Raising a Gentleman
Tips for single dads raising sons
James has an infectious smile. At 19 years old, unlike some of his more sullen peers, he is polite and gracious. The women in our church especially enjoy talking to him. Young and old alike feel respected and honored in his company. In a world where it can be tough to get a teenager to look you in the eye, James offers a warm hug and a gentle smile. As a pastor, I find it refreshing when I run into James — and his dad, Rob, a father who has raised James on his own.
The more I interacted with this family, the more impressed I became. I wanted to know more. Specifically, I wanted to know how Rob, without a woman around, taught his son to interact with and honor women. And how did he work through his own struggles with his ex-wife in order to model respect?
With the number of single custodial dads on the rise, fathers need the wisdom Rob and others like him can share. The U.S. Census Bureau reports that the number of single fathers has increased well over 25 percent in the last 10 years. There are now more than 2.1 million single fathers, up from 1.7 million in 1995.
I decided to interview Rob and some other single fathers who have taught their sons to be gentlemen.
Here is a sample of best practices used by each of them.
Show faith and forgiveness. All the dads interviewed agreed that their relationship with God was most important. Authentic relationship erased their bitterness and resentment. Rob modeled this type of living faith. There were plenty of reasons for him to be bitter over his divorce, but he chose forgiveness. As James watched his father choose grace over accusing words or behaviors, James then chose the same path.
Lack of forgiveness, on the other hand, can hinder any attempt to train a son to honor women. Sons will notice the dislike simmering below the surface of your heart.
What do the women in your world think? Try to create teachable moments with the women in your son's life. Expose him to the respected opinions of godly women. Given the encouragement, he will discover a wealth of lessons from his grandmothers, cousins, aunts, teachers. Teaching him to learn about and respect godly female role models will spill over into his day-to-day encounters with others.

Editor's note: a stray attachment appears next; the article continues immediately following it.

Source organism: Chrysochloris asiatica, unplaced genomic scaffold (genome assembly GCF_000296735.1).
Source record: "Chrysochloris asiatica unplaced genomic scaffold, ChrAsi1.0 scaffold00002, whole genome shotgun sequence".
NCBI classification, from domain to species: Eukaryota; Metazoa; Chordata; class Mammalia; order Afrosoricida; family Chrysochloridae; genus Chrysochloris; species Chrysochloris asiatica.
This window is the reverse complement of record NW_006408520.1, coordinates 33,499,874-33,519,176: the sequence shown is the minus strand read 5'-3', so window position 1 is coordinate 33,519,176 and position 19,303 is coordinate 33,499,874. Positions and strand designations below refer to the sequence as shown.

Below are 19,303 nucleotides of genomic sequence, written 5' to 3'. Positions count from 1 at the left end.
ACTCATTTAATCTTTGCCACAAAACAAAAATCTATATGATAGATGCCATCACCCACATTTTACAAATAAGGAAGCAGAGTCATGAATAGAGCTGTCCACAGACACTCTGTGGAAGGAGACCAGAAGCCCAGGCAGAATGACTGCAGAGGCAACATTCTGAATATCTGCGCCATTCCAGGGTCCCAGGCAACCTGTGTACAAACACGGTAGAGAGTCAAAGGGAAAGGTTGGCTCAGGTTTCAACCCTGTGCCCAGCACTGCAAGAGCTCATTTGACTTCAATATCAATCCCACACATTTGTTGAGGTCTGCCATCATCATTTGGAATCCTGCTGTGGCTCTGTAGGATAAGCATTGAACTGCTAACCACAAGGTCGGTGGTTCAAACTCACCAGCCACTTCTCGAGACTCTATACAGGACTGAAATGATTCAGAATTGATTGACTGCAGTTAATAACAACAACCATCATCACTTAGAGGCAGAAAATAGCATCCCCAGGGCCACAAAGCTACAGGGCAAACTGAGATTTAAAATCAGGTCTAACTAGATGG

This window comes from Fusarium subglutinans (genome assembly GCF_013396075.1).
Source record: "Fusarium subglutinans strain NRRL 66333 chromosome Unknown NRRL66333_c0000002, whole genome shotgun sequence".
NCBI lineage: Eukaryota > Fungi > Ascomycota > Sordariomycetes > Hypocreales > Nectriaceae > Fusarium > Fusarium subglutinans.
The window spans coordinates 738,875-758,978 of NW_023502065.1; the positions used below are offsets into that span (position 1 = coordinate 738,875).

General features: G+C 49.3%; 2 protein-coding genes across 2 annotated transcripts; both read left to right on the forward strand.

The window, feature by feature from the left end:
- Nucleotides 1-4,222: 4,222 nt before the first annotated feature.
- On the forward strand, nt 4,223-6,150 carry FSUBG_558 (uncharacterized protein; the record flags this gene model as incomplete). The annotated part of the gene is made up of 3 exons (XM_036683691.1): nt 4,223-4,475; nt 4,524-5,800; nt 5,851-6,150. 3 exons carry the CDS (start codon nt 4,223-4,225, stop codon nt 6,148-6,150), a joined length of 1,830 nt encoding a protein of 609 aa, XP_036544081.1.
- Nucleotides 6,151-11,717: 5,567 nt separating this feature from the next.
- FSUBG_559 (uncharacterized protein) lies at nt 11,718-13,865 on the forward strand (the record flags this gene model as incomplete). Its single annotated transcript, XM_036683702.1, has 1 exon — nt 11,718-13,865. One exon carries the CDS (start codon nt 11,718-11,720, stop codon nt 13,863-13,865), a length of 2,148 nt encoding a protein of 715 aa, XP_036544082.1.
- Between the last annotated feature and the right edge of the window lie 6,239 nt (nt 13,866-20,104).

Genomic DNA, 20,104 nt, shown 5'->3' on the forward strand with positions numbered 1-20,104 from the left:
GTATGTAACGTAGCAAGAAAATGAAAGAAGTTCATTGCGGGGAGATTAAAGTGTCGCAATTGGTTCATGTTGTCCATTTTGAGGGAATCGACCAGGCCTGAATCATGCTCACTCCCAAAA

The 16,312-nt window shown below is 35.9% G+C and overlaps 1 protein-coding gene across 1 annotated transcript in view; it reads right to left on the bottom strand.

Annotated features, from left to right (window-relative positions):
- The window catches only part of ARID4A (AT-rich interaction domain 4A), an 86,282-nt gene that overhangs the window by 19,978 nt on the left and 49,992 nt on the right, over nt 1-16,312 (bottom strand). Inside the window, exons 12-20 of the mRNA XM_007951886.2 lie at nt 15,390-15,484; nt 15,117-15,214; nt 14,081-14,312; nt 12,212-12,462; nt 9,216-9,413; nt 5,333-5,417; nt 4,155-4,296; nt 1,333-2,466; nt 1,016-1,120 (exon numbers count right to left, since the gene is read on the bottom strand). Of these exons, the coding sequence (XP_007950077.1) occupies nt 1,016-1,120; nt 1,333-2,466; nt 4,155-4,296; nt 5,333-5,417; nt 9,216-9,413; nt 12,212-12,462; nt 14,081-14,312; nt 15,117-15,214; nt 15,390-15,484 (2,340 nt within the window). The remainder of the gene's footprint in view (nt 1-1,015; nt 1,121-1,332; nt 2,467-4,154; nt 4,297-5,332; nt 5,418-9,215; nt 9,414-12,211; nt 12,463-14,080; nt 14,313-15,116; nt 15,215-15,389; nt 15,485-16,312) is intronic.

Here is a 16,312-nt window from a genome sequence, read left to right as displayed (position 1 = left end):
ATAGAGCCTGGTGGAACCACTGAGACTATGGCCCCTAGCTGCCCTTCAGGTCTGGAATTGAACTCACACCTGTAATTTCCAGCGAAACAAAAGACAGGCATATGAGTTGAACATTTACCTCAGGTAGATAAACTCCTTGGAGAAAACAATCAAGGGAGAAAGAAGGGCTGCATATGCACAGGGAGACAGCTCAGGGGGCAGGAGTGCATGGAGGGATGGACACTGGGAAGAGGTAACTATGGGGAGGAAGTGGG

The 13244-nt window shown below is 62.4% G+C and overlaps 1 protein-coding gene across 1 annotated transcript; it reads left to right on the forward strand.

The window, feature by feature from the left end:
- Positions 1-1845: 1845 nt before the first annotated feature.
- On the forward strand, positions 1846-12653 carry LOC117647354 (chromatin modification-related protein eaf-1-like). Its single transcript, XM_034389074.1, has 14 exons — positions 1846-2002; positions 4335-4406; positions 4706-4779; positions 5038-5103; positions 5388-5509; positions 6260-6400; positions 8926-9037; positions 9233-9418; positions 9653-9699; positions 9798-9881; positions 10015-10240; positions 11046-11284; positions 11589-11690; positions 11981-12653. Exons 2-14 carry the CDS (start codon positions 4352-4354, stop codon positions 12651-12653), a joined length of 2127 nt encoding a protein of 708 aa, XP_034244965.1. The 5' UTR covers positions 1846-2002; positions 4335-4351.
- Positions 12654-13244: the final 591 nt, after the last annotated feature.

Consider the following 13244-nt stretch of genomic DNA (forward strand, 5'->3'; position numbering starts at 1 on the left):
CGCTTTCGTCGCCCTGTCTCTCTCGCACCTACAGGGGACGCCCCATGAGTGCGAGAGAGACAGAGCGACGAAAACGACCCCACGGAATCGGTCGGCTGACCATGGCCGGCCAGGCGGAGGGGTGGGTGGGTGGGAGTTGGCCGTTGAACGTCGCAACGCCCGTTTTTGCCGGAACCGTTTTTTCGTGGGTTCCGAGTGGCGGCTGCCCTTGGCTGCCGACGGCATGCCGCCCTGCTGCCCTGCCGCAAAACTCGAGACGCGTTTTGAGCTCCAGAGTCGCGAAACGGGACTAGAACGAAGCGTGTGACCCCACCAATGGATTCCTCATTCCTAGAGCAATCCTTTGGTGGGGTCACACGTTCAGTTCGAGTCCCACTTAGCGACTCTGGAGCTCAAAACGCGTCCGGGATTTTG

Think ahead about chivalry. Encourage your son to treat any woman as he would expect his future wife to be treated. That kind of call to honor will spur him to action. Then, rather than leaving a trail of broken hearts behind him, he will have the opportunity to reflect the heart of a true gentleman.
Affirm a gentleman. When you notice your son going out of his way to honor or respect a woman, be sure to let him know how proud you are of his effort.
Who can help? There are times when you won't know how to communicate with your son. You might see a behavior or attitude that is unsettling. Make sure to have a prayer partner and use your Sunday school teacher, singles' pastor and other men who can encourage you. Ask other committed single dads for their help.
The basics always work. Some women today are offended if a man opens a door, but most will appreciate it. The thing to remember is to encourage your son to keep doing what is right. Be sure not to give up, and incorporate respect into other areas. Here are a few ideas that go beyond holding doors:
- Always be as polite as possible, speaking gently and respectfully.
- Offer to assist when a woman is lifting heavy items.
- Never use demeaning nicknames or slang terms.
Finally, for any single dad who wants his son to honor and respect women, model it. Ultimately, you will see the same behavior in your boy — like father, like son.
This article first appeared in the February/March, 2009 issue of Focus on the Family magazine. Copyright © 2009 Arthur Keeley. All rights reserved.